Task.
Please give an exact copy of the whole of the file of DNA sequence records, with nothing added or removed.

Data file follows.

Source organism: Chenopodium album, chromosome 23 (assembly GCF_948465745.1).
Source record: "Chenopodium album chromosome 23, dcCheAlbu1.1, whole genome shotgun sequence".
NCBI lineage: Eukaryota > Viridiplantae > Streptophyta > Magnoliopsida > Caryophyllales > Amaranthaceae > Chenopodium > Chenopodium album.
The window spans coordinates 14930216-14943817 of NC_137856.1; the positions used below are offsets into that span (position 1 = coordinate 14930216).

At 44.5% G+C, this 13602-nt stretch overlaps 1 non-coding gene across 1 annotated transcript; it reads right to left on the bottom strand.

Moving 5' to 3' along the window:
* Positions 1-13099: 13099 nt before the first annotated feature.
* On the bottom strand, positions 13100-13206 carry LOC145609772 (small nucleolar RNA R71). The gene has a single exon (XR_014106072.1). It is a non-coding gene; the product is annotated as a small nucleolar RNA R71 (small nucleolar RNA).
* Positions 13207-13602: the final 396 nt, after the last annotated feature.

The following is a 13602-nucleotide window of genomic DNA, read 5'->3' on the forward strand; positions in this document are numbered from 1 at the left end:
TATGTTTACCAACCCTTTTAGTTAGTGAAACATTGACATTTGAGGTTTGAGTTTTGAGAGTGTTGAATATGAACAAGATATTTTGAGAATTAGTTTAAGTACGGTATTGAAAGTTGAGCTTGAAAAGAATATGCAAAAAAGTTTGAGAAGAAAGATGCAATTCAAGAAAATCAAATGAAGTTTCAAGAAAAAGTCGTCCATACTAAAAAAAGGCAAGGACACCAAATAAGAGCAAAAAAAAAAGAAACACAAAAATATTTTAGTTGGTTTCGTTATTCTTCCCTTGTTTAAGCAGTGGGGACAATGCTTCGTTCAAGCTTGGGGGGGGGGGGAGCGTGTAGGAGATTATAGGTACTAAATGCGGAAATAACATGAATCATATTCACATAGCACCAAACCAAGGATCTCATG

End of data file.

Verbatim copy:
Source organism: Chenopodium album, chromosome 23 (assembly GCF_948465745.1).
Source record: "Chenopodium album chromosome 23, dcCheAlbu1.1, whole genome shotgun sequence".
NCBI lineage: Eukaryota > Viridiplantae > Streptophyta > Magnoliopsida > Caryophyllales > Amaranthaceae > Chenopodium > Chenopodium album.
The window spans coordinates 14930216-14943817 of NC_137856.1; the positions used below are offsets into that span (position 1 = coordinate 14930216).

At 44.5% G+C, this 13602-nt stretch overlaps 1 non-coding gene across 1 annotated transcript; it reads right to left on the bottom strand.

Moving 5' to 3' along the window:
* Positions 1-13099: 13099 nt before the first annotated feature.
* On the bottom strand, positions 13100-13206 carry LOC145609772 (small nucleolar RNA R71). The gene has a single exon (XR_014106072.1). It is a non-coding gene; the product is annotated as a small nucleolar RNA R71 (small nucleolar RNA).
* Positions 13207-13602: the final 396 nt, after the last annotated feature.

The following is a 13602-nucleotide window of genomic DNA, read 5'->3' on the forward strand; positions in this document are numbered from 1 at the left end:
TATGTTTACCAACCCTTTTAGTTAGTGAAACATTGACATTTGAGGTTTGAGTTTTGAGAGTGTTGAATATGAACAAGATATTTTGAGAATTAGTTTAAGTACGGTATTGAAAGTTGAGCTTGAAAAGAATATGCAAAAAAGTTTGAGAAGAAAGATGCAATTCAAGAAAATCAAATGAAGTTTCAAGAAAAAGTCGTCCATACTAAAAAAAGGCAAGGACACCAAATAAGAGCAAAAAAAAAAGAAACACAAAAATATTTTAGTTGGTTTCGTTATTCTTCCCTTGTTTAAGCAGTGGGGACAATGCTTCGTTCAAGCTTGGGGGGGGGGGGAGCGTGTAGGAGATTATAGGTACTAAATGCGGAAATAACATGAATCATATTCACATAGCACCAAACCAAGGATCTCATG